Europeian Success At World Assembly Level
Deputy World Assembly Minister Forilian Sees Proposal Passed by the World Assembly
Written by Lime
A major victory was achieved by Deputy Minister for World Assembly Affairs Forilian this weekend when his proposed “Wartime Journalism Protection Act” was passed by the World Assembly 10,942 votes (64.8 percent) to 5,955 votes (35.2 percent). The now passed resolution aimed to “introduce better protections for wartime journalists to facilitate better transmission of information and better protection of lives.” The resolution ensures journalists freedom of movement in war zones so long as it does not harm individuals or results in trespassing on private property, and also protects journalists ability to report on any activities occurring in a war zone provided such information could not lead to the loss or harm of life or property or the jeopardization of military operations. These protections are subject to international law and would not apply to journalists who commit espionage, are carrying weapons, interrupt active combat situations, or break any provision of the resolution.
As is customary, Forilian provided a draft proposal to the NationStates General Assembly forums before submitting his proposal. During the discussion between other nations, the original proposal saw a number of changes before it was finally submitted and voted on. Many of the changes were minor edits to wording and formatting, however one of the largest changes saw journalists banned from carrying weapons with the original proposal allowing journalists to carry in self-defence. The argument made in favour of this change was that journalists may mistakenly shoot at a civilian if they felt threatened by them, or that a soldier may mistake them to be an enemy. During the discussion proponents argued that the proposal would help ensure transparency in war, while opponents argued that the proposal would endanger the lives of journalists, with many stating they supported the banning of all civilians in active warzones.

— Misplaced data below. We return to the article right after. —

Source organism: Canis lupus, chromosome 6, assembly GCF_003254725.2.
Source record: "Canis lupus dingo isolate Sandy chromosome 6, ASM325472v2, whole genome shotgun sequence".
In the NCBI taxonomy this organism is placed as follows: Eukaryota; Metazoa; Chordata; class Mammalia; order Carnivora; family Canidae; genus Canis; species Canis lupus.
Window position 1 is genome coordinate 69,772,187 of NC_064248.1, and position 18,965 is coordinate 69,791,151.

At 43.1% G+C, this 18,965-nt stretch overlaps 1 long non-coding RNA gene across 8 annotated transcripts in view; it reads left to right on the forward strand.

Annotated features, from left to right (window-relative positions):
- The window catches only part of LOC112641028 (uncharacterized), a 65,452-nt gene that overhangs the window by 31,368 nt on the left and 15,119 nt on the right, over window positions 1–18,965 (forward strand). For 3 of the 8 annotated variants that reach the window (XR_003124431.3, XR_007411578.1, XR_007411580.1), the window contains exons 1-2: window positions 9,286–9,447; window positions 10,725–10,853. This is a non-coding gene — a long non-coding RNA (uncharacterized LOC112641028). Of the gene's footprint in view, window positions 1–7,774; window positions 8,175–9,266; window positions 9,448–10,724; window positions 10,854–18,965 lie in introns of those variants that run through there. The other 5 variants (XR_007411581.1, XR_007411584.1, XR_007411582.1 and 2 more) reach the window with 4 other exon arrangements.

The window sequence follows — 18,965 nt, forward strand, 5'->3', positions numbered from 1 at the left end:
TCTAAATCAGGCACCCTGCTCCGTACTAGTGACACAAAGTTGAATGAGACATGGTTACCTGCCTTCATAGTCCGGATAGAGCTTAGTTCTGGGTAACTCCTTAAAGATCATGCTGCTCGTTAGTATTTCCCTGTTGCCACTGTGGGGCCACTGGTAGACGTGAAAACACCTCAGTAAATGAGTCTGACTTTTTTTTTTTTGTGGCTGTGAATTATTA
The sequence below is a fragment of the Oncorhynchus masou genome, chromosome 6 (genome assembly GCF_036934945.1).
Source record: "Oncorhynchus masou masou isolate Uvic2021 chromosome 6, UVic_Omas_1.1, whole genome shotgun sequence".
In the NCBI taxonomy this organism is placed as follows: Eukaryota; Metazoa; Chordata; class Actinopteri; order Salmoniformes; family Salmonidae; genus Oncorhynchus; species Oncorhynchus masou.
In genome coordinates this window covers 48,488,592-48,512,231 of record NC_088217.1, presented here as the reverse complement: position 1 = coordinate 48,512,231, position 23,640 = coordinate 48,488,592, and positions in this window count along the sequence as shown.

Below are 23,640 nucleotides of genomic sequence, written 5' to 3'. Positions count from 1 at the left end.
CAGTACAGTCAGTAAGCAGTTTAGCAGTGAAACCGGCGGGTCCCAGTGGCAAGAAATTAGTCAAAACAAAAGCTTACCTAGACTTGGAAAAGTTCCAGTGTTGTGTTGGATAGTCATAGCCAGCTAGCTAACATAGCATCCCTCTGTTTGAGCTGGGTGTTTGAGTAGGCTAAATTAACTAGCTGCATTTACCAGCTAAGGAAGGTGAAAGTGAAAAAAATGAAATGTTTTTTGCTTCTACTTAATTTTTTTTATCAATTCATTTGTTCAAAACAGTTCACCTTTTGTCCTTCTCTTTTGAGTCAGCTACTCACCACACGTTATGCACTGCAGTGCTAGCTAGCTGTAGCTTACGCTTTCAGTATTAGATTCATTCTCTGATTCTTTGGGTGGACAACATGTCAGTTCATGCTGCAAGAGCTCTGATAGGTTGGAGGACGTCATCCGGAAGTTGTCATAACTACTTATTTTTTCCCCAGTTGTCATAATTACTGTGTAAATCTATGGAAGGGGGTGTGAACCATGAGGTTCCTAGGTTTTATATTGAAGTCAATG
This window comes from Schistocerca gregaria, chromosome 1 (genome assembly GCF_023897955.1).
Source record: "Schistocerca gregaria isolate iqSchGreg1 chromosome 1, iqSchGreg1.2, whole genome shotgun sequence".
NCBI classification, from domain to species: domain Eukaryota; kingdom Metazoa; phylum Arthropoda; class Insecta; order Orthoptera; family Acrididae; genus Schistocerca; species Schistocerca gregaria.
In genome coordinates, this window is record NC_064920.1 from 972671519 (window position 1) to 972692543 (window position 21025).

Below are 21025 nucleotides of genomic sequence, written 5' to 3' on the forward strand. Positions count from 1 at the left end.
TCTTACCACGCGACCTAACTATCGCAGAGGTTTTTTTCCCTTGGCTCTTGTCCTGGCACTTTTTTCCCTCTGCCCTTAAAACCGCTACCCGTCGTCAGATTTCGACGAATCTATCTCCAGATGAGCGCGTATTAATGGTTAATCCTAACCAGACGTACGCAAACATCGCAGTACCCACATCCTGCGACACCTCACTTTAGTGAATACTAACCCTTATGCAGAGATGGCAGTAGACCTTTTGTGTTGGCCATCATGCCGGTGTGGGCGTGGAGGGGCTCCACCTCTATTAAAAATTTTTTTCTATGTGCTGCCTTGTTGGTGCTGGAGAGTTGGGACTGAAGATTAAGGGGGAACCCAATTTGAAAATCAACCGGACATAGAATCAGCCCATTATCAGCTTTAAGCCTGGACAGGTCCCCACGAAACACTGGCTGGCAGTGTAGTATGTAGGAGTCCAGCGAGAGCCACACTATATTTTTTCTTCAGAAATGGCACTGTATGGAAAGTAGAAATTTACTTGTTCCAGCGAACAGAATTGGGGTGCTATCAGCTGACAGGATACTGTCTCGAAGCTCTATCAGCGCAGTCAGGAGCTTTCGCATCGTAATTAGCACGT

Speaking to the EBC, Forilian told us that he decided to draft this proposal as there was no protection for wartime journalists at a World Assembly level and he felt that this was a major oversight. He concluded by telling us “I was happy to submit it, and while it was a close(r) vote than I had hoped, it still passed, which gave me a great sense of pride and joy.” Maowi, who was the then Minister for World Assembly Affairs told the EBC “Forilian worked diligently on his proposal and I believe it's a very positive thing that this translated into a passed resolution. The GA unfortunately does little to make the steep learning curve any smoother for newcomers, so this experience was hopefully helpful for him and definitely productive for the Council of World Assembly Affairs to work out how to better guide authors through the process and use WALL for example to help pass it. Personally I'm very encouraged by it; I'm looking forward to more WA successes from Forilian if he's eager, and from Europeian authors in general!”
Despite having only passed at the weekend, a draft proposal to repeal Forilian’s resolution has already been written. The author of the draft repeal argues that the resolution actually increases the risk to journalists, suggesting that it contains “broad loopholes, which nations that wish to conceal their activities may exploit.” As such, the author wishes to repeal the current resolution so that a new stricter resolution may be proposed to replace it. Regarding this proposed repeal Forilian told us “well, if the WA so desperately wants to repeal my resolution, then so be it. But I'll be fighting the repeal all I can, and if it passes I'll be drafting another wartime journalism bill.”